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Title: Stable ≠ Sustainable: Delta Dynamics Versus the Human Need for Stability

Arising from the non‐uniform dispersal of sediment and water that build deltaic landscapes, morphological change is a fundamental characteristic of river delta behavior. Thus, sustainable deltas require mobility of their channel networks and attendant shifts in landforms. Both behaviors can be misrepresented as degradation, particularly in context of the “stability” that is generally necessitated by human infrastructure and economies. Taking the Ganges‐Brahmaputra‐Meghna Delta as an example, contrary to public perception, this delta system appears to be sustainable at a system scale with high sediment delivery and long‐term net gain in land area. However, many areas of the delta exhibit local dynamics and instability at the scale at which households and communities experience environmental change. Such local landscape “instability” is often cited as evidence that the delta is in decline, whereas much of this change simply reflects the morphodynamics typical of an energetic fluvial‐delta system and do not provide an accurate reflection of overall system health. Here we argue that this disparity between unit‐scale sustainability and local morphodynamic change may be typical of deltaic systems with well‐developed distributary networks and strong spatial gradients in sediment supply and transport energy. Such non‐uniformity and the important connections between network sub‐units (i.e., fluvial, tidal, shelf) suggest that delta risk assessments must integrate local dynamics and sub‐unit connections with unit‐scale behaviors. Structure and dynamics of an integrated deltaic network control the dispersal of water, solids, and solutes to the delta sub‐environment and thus the local to unit‐scale sustainability of the system over time.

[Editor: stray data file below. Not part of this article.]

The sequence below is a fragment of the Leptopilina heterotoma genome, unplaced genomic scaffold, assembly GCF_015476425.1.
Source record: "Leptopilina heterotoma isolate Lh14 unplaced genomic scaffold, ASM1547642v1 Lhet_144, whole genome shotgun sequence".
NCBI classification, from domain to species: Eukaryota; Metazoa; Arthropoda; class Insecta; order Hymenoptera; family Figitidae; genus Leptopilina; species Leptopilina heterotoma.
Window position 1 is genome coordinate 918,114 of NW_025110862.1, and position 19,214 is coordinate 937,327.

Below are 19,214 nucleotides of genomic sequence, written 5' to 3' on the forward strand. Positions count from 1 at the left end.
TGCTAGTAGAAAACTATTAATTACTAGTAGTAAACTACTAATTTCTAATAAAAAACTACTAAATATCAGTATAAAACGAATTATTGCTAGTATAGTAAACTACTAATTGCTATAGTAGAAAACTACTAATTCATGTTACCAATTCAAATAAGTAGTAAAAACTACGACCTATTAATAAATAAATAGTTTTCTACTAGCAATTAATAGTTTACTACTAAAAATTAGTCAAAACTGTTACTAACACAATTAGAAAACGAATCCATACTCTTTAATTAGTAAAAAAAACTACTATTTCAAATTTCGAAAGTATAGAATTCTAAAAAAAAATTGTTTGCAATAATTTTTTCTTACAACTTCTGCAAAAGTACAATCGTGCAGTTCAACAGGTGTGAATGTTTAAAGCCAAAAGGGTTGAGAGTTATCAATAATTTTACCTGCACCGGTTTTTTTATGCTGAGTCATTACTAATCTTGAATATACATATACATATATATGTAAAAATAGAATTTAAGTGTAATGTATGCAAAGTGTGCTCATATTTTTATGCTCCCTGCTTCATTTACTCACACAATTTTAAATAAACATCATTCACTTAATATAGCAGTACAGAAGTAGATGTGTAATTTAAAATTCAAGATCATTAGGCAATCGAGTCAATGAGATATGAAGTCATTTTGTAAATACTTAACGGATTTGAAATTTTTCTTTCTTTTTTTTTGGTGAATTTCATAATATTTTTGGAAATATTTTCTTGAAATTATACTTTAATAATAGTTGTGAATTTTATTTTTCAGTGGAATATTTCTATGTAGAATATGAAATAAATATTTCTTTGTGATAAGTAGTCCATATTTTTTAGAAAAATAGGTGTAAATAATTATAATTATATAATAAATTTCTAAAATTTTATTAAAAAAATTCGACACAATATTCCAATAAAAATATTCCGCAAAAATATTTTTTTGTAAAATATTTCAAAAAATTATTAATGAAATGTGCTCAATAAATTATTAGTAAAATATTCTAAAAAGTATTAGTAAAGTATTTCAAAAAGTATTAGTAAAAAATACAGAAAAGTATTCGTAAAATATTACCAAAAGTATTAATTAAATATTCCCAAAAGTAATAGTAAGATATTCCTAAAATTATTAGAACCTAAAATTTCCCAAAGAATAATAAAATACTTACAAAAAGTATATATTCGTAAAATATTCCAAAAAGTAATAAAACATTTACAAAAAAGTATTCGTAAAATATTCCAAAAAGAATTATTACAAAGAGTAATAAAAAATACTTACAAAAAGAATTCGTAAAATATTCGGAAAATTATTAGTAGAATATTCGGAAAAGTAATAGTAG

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DOI PREFIX: 10.1029
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Journal Name:
Earth's Future
Medium: X
Sponsoring Org:
National Science Foundation
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